The train tunnel was almost bare inside, save for ceramic insulators which extended at regular intervals from the ceiling - evidence that at some stage the Kosharitsa tunnel had had electric power; or at least dreamed of it. Chalk marks broke up the monotony of the tunnel walls, while neat Cyrillic script spelt out builders' notes to one another.
A deep groove dug down the centre of the tunnel marked where the track would have been laid. Instead of reaching completion though, this trench had simply been covered with a series of cracked paving slabs.
Occasionally a frog would be startled at my approach, and disappear into the central gully. Bulgaria is home to a couple of venomous snakes, and I wondered what else lay sleeping in the moist darkness around me.
The cavern just kept on going. Wide enough for a cargo train and somewhere around 5m in height, this subterranean space felt vast and endless. At one point it crossed my mind that I hadn't changed the batteries in my headlamp for a while... and I didn't have a spare torch. Nevertheless, this place didn't strike me as dangerous; just a highly inconvenient path to retrace in total darkness.
Once or twice I found signs of other visitors. A couple of plastic beer bottles were discarded in an alcove, beside the charred remains of a camp fire. Further along I found the skull and bones of some small mammal, long since perished.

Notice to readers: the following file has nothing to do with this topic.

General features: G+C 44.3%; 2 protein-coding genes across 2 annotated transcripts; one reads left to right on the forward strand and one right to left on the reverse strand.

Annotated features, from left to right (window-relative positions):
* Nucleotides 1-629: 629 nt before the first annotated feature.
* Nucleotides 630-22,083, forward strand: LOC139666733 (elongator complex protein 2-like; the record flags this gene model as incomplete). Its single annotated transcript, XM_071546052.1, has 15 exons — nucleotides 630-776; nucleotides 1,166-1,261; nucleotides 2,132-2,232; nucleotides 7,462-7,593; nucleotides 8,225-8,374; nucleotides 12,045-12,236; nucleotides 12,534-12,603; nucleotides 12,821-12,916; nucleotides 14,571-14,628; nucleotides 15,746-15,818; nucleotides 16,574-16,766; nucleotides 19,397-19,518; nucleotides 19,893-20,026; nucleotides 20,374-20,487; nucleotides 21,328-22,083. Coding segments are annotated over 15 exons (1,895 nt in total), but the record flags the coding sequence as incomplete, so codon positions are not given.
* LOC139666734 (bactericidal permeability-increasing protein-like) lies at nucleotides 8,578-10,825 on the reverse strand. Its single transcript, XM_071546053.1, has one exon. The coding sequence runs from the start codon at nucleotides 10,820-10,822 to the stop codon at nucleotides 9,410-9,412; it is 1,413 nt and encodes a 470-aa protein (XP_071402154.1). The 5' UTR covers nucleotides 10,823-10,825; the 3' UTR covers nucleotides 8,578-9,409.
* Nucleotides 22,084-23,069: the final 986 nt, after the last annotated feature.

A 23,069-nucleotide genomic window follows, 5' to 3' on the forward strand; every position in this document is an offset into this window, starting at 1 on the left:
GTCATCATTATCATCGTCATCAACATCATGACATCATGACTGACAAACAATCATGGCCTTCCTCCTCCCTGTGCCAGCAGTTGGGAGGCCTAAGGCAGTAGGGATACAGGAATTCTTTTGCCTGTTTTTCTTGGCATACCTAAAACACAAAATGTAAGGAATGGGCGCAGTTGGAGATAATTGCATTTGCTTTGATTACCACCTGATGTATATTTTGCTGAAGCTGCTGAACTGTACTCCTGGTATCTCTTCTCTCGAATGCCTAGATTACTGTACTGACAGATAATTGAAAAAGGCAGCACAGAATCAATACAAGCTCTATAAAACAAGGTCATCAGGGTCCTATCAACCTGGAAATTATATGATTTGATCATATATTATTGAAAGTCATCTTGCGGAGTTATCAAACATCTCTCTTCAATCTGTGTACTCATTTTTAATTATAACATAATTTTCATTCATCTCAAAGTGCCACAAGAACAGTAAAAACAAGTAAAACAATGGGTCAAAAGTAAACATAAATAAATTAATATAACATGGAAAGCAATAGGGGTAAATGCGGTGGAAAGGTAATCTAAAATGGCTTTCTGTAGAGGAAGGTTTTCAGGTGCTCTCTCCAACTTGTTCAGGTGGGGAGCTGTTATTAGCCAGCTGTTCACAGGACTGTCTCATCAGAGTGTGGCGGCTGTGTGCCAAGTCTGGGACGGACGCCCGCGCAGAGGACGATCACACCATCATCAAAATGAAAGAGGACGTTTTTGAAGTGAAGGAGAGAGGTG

By my reckoning, the Kosharitsa tunnel extends for a distance of around 1km. One report I read had placed it at 1,200m, and I'm happy to go with that. The far end was much like the entrance, blocked by a wall of solid grey brick. It was exactly as I had read, as I had expected; tools dropped, work finished, the half-built tunnel sealed and left to fester in darkness. Somehow though, I still felt a little disappointment.
I retraced my footsteps; the light from the entrance growing from a distant pinprick to a glowing orb, giving the illusion of a ghost train approaching out of the darkness. The orb grew further still, until I could make out Nate's silhouette framed in the brick entrance; his long shadow rippling over black water.
Despite exploring the Kosharitsa tunnel in its entirety, the site was still shrouded in mystery; what exactly had been the original purpose of this track, when was it abandoned, and why so suddenly? In a post-communist country it's easy to blame such things on a regime change... but when you look a little closer, you find that this isn't always the case.
Whatever the reason for its abandonment, the tunnel at Кошарица now takes its place alongside countless other relics from an age gone by; buried and forgotten beneath the green hills of Bulgaria.